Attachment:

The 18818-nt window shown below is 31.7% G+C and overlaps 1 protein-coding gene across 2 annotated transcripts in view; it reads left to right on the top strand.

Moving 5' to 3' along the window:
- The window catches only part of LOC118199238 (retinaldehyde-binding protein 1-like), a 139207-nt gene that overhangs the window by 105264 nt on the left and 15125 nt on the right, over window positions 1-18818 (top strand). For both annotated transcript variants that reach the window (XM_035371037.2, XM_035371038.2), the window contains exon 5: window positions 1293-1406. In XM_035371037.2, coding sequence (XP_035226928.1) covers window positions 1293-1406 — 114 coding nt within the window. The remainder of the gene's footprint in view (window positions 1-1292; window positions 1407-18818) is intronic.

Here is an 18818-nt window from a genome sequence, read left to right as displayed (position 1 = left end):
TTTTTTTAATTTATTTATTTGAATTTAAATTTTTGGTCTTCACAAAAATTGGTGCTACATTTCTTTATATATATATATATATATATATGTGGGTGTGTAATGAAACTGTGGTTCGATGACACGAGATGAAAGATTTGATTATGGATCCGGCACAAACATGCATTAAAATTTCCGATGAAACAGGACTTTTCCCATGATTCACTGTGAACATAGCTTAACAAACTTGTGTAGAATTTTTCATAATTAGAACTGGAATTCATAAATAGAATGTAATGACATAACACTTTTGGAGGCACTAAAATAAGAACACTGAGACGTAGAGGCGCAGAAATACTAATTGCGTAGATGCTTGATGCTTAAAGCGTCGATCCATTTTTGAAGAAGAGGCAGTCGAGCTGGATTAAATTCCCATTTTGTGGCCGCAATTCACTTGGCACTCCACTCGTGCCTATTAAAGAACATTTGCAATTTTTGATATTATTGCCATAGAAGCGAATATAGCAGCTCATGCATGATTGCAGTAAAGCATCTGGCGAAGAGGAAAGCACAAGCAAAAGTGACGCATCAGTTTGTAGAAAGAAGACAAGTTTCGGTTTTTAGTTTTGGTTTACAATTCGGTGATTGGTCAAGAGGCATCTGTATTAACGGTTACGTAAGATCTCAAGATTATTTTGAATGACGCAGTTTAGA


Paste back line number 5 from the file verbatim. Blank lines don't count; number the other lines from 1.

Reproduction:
TTTTTTTAATTTATTTATTTGAATTTAAATTTTTGGTCTTCACAAAAATTGGTGCTACATTTCTTTATATATATATATATATATATATGTGGGTGTGTAATGAAACTGTGGTTCGATGACACGAGATGAAAGATTTGATTATGGATCCGGCACAAACATGCATTAAAATTTCCGATGAAACAGGACTTTTCCCATGATTCACTGTGAACATAGCTTAACAAACTTGTGTAGAATTTTTCATAATTAGAACTGGAATTCATAAATAGAATGTAATGACATAACACTTTTGGAGGCACTAAAATAAGAACACTGAGACGTAGAGGCGCAGAAATACTAATTGCGTAGATGCTTGATGCTTAAAGCGTCGATCCATTTTTGAAGAAGAGGCAGTCGAGCTGGATTAAATTCCCATTTTGTGGCCGCAATTCACTTGGCACTCCACTCGTGCCTATTAAAGAACATTTGCAATTTTTGATATTATTGCCATAGAAGCGAATATAGCAGCTCATGCATGATTGCAGTAAAGCATCTGGCGAAGAGGAAAGCACAAGCAAAAGTGACGCATCAGTTTGTAGAAAGAAGACAAGTTTCGGTTTTTAGTTTTGGTTTACAATTCGGTGATTGGTCAAGAGGCATCTGTATTAACGGTTACGTAAGATCTCAAGATTATTTTGAATGACGCAGTTTAGA